The Mask of Anarchy
Song to the Men of England
 England in 1819
Ode to the West Wind
The Indian Serenade
Love's Philosophy
The Sensitive Plant
The Cloud
To a Skylark
To -----'I fear thy kisses, gentle maiden'
Hymn of Apollo
Hymn of Pan
The Question
Fragment: To the Moon
Choruses from Hellas
 I 'Life may change, but it may fly not'
 2 'Worlds on worlds are rolling ever'
 3 'Darkness has dawned in the east'
 4 'The world's great age begins anew'
To Night
To -- 'Music, when soft voices die'
Song: 'Rarely, rarely, comest thou'
Political Greatness
A Lament
To -- 'One word is too often profaned'
To -- 'When passion's trance is overpass'
Lines: 'When the lamp is shattered'
With a Guitar: To Jane
A Dirge
From Essay on Christianity
On Love
From A Philosophical View of Reform
A Defence of Poetry
Selections from Shelley's Letters
  I To Thomas Love Peacock
  2 To Leigh Hunt
  3 To John Keats
  4 To William Gifford
  5 To Thomas Love Peacock
  6 To John Gisborne
  7 To Jane Williams

JOHN KEATS (1795-1821)
Imitation of Spenser
Sonnet: To a Young Lady Who Sent Me a Laurel Crown
Sonnet: On a Picture of Leander
How Many Bards Gild the Lapses of Time!
To One Who Has Been Long in City Pent
To My Brother George
To Charles Cowden Clarke
On First Looking into Chapman's Homer
Addressed to Haydon
Keen, Fitful Gusts
I Stood Tip-toe
Sleep and Poetry
On the Grasshopper and Cricket
After Dark Vapours
To Leigh Hunt, Esq.
Sonnet: Written at the End of 'The Floure and the Lefe'
On Seeing the Elgin Marbles
On the Sea
Endymion: A Poetic Romance
Book I From Book 11
From Book 111
Book IV
In a Drear-Nighted December
On Sitting Down to Read King Lear Once Again
When I Have Fears
Robin Hood
Lines on the Mermaid Tavern
The Human Seasons
Isabella: or, The Pot of Basil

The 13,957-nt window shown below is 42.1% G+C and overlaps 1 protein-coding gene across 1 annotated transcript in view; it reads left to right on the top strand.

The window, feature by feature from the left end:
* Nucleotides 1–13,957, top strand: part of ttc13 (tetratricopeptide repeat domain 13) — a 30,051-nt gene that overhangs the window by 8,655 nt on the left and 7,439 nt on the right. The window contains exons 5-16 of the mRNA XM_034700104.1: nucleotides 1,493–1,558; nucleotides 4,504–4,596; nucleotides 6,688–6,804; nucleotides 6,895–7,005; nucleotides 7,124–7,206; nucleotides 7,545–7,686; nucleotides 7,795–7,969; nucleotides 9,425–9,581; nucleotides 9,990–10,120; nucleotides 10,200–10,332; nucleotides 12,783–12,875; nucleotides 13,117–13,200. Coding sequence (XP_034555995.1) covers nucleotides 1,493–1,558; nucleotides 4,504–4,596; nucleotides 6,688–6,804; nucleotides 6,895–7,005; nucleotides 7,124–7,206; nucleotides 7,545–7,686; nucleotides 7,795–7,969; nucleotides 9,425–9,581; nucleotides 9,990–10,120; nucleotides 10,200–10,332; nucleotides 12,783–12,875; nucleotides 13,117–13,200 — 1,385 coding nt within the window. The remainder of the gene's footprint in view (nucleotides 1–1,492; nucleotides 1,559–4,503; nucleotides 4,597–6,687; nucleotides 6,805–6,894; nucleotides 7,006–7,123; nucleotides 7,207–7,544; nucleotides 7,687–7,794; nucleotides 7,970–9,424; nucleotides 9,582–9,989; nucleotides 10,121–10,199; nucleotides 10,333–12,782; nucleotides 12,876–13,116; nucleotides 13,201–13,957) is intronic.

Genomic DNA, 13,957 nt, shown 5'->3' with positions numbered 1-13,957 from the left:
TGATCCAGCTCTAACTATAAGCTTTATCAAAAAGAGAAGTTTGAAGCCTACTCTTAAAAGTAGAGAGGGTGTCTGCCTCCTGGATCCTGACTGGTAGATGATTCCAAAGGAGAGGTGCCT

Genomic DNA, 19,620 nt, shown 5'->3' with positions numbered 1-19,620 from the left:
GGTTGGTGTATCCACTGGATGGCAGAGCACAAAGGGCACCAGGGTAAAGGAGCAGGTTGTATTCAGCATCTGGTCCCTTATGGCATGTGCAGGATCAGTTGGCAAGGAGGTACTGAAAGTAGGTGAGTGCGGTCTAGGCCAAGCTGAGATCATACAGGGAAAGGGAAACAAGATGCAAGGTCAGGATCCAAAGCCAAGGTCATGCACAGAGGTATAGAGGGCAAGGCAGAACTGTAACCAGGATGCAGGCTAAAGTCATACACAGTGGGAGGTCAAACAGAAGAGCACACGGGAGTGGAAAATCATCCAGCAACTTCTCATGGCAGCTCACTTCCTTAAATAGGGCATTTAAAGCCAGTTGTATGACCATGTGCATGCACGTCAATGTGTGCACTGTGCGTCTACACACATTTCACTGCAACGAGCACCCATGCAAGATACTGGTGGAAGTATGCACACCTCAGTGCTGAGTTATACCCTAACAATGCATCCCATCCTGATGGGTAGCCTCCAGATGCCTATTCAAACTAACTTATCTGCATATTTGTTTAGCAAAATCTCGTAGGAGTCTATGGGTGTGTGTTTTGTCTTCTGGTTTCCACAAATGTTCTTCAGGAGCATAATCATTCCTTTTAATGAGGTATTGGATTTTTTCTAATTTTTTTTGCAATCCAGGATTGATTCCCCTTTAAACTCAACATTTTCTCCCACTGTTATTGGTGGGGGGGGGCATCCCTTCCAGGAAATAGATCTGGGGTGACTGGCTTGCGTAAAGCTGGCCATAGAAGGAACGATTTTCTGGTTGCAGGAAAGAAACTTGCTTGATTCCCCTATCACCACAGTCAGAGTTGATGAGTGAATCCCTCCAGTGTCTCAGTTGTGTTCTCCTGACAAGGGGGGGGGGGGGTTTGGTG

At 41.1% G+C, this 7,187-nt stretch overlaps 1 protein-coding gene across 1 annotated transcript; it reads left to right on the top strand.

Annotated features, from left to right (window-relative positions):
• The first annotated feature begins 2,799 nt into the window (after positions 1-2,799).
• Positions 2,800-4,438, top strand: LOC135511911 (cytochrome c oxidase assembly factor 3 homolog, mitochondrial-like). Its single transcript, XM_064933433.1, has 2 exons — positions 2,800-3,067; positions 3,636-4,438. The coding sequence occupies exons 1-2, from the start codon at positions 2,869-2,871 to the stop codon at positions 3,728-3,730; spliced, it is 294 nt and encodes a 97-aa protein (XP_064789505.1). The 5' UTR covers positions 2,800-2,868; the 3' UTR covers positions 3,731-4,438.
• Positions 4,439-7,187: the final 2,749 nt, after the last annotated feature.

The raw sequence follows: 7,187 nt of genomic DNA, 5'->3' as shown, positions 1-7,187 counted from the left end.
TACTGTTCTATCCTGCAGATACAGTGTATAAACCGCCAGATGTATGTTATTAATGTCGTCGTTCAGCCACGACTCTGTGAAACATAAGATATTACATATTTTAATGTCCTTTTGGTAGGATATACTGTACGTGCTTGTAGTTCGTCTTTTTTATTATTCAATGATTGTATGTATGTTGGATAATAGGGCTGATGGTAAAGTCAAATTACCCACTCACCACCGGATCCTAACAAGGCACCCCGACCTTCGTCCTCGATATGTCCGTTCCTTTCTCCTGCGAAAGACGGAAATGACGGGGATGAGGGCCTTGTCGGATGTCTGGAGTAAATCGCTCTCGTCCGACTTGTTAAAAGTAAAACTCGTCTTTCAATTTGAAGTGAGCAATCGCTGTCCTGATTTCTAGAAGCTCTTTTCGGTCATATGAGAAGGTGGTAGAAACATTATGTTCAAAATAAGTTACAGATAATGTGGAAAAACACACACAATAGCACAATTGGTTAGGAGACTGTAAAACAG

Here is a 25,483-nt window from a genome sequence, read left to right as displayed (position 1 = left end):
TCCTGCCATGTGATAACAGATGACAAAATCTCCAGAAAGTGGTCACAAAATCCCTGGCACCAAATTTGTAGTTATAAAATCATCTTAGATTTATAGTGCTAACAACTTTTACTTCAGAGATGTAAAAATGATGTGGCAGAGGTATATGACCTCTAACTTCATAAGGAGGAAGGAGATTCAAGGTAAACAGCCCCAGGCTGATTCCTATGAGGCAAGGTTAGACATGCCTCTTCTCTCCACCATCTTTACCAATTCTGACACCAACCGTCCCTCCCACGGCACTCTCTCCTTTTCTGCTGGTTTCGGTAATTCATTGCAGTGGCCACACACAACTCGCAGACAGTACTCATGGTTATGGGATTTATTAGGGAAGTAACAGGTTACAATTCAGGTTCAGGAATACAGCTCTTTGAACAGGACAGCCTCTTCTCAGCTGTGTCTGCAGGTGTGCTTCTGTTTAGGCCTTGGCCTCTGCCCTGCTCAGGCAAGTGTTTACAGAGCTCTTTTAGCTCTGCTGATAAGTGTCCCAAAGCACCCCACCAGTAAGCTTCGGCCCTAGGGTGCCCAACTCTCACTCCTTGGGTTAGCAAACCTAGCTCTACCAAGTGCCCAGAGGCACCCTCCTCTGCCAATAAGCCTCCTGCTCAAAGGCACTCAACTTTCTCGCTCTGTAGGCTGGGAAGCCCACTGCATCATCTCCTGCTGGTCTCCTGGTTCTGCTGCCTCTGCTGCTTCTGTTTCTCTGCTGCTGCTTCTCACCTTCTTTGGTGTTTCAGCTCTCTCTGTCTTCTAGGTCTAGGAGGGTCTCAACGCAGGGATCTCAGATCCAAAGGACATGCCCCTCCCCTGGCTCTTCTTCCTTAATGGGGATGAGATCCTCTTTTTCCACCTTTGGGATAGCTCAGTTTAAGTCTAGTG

Fragment of an Ode to Maia
To Ailsa Rock
Ode: 'Bards of Passion and of Mirth'
The Eve of St. Agnes
The Eve of St. Mark
Bright Star
On a Dream
 To Sleep
Two Sonnets on Fame
La Belle Dame sans Merci
Ode to Psyche
Ode on Indolence
Ode to a Nightingale
Ode on a Grecian  Urn
Ode on Melancholy
To  Autumn
The Day Is Gone
To Fanny
From The Fall of Hyperion
Selections ffom Keats's Letters
 I To John Hamilton Reynolds
2 To Leigh Hunt
3 To Benjamin Bailey
4 To Benjamin Bailey
5 To Benjamin Bailey
6 To George and Thomas Keats
7 To Benjamin Bailey
8 To George and Thomas Keats
9 To John Hamilton Reynolds
10 To John Taylor
11 To John Hamilton Reynolds
12 To John Taylor
13 To John Hamilton Reynolds
14 To Benjamin Bailey
15 To James Augustus Hessey
16 To George and Georgiana Keats
17 To Richard Woodhouse
18 To George and Georgiana Keats
19 To Benjamin Robert Haydon
20 To George and Georgiana Keats
21 To Miss Jeffrey [of Teignmouth]
22 To Fanny Brawne
23 To Fanny Brawne
24 To Benjamin Bailey
25 To Fanny Brawne
26 To John Taylor
27 To John Hamilton Reynolds
28 To George and Georgiana Keats
29 To Fanny Brawne
30 To Fanny Brawne
31 To Fanny Brawne
32 To Fanny Brawne
33 To Fanny Brawne
34 To Percy Bysshe Shelley
35 To Charles Armitage Brown